Sequencing from the middle: look for ion series in the region above the precursor ion (m/z 615)


An obvious series is the one that involves the more abundant fragment ions (m/z 575, 688, 775, 888, and 987)

L

S

L

V


-18

-18

-18

-18

-18

Another ion series contains pairs separated by 18 Da (water losses)

L

V

E

S


Two ion series have been identified in the region above the precursor ion

Problem: Two ion series defining partial sequences LSLV and LVES have been identified, but it is not known if these are y- or b-ions (i.e., the sequence direction is unknown).

Solution: Since ion trap data often exhibits high mass b-ions, check to see if the highest mass ion in either series corresponds to a loss of either Arg or Lys (the usual tryptic C-terminus). If not, check to see if the mass difference corresponds to a dipeptide containing Lys or Arg (it is possible that the b-ion defining the C-terminus is absent).

Calculation: Peptide MW – 17 – fragment ion = C-terminal residue mass


For the first ion series: 1228 – 17 – 987 = 224 Da

L

S

L

V

224 – 128 = 96

224 – 156 = 68

Therefore this does not look like a b-ion series


-18

-18

-18

-18

-18

For the second ion series: 1228 – 17 – 1083 = 128 (the residue mass of Lys); this looks like a b-ion series and maybe the other one is a y-ion series

L

V

E

S

K


The high mass b-series predicts the presence of some low mass y-ions; are they there?

b-series: …LVESK

y1: 147 No

y2: 234 Yes

y3: 363 Yes

y4: 462 Yes

y5: 575 Yes!!

y-ions = residue mass

plus 19 Da

b-ions

y-ions


The high mass y-series predicts the presence of some low mass b-ions; are they there?

y-series: [242]VLSL…

b2: 243 Yes

b3: 342 Yes

b4: 455 Yes

b5: 542 Yes

b6: 655!! Yes

b-ions

y-ions


Can I account for most of the remaining ions as neutral losses or internal fragments?

[242]VLSLLVESK

242 = N+Q, N+K, L+E

b-ions

y-ions

neutral loss


Two approaches to manually sequencing peptides from MS/MS spectra

  • Finding a series of ions in the middle of the peptide, and working out towards one of the termini (illustrated using ion trap data)

  • Finding the C-terminus and working towards the N-terminus (illustrated using qtof data)


Outline

  • Basics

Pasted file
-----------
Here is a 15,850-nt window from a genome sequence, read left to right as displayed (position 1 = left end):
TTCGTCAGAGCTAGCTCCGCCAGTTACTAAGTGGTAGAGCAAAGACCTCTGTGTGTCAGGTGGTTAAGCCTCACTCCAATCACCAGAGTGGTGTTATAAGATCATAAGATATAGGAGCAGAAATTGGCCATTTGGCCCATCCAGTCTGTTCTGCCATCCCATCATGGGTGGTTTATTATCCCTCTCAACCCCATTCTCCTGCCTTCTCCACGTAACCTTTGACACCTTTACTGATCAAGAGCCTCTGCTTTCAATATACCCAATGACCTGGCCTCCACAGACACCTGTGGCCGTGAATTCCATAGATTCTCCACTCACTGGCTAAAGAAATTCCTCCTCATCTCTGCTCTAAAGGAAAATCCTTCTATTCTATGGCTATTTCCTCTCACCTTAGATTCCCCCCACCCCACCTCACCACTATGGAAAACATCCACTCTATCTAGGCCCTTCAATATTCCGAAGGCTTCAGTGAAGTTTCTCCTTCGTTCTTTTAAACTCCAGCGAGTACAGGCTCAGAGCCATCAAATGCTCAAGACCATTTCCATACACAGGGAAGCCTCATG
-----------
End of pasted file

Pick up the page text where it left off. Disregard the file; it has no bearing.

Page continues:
• Manual De Novo Sequencing

  • De novo Sequencing Algorithm (PEAKS)

  • Homology Search with De Novo Tags


Algorithm Design

  • The first thing for algorithm design is to define the property of the solution.

  • For the de novo sequencing problem, one wants to compute a peptide that “best matches” the given spectrum.

  • This “best match” is practically defined by a scoring function.


Peptide-Spectrum Match Score

peptide

suffix

prefix

  • A fragment score can be computed for every two adjacent amino acids. This score depends on the presence of the corresponding b and y ions.

  • The peptide score is the sum of the fragment scores.


The Fragment Score for a Mass

peptide

suffix

prefix

  • The fragment score calculation only requires the prefix mass but not the sequence

    • Note: suffix mass = total residue mass – prefix mass.

  • Thus it is possible to define score for each prefix mass value .


How to Define Statistically

  • Learn two probabilities from large training data

    • : Prob(a peak is observed at a y-ion m/z).

    • : Prob(a peak is observed at a random m/z).

    • Usually .

  • If an expected y-ion is observed, is added to .

    • is called the log-likelihood-ratio

  • If an expected y-ion is missing, , is added to .

  • Thus, matching ion is rewarded and missing ion is penalized.

  • Other fragment ion types can be considered similarly.


De Novo Sequencing

  • For a sequence with prefix masses the peptide score is defined as

  • De Novo Seuqenicng: Given scoring function and mass , computes a sequence P with total residue mass , and maximizing .


Algorithm Idea

  • : the maximized score that can be achieved by a prefix with mass .

best sequence for

  • If is the best sequence for , then must be the best sequence for .

  • Thus, .

  • To compute , try 20 residues and use the one that maximizes the above formula.


Dynamic Programming

  • The algorithm initializes and all other cells to be .

  • Then computes for from 1 to by

    .

  • The best sequence can be retrieved by a backtracking process by repetitively computing the last amino acid .

BestScore

0

3

1

2


A Note on PTM

  • Variable PTM does not cause major speed slow down for de novo sequencing algorithms.

    • Instead of trying 20 regular amino acids in the maximization, the algorithm simply tries all modified amino acids too.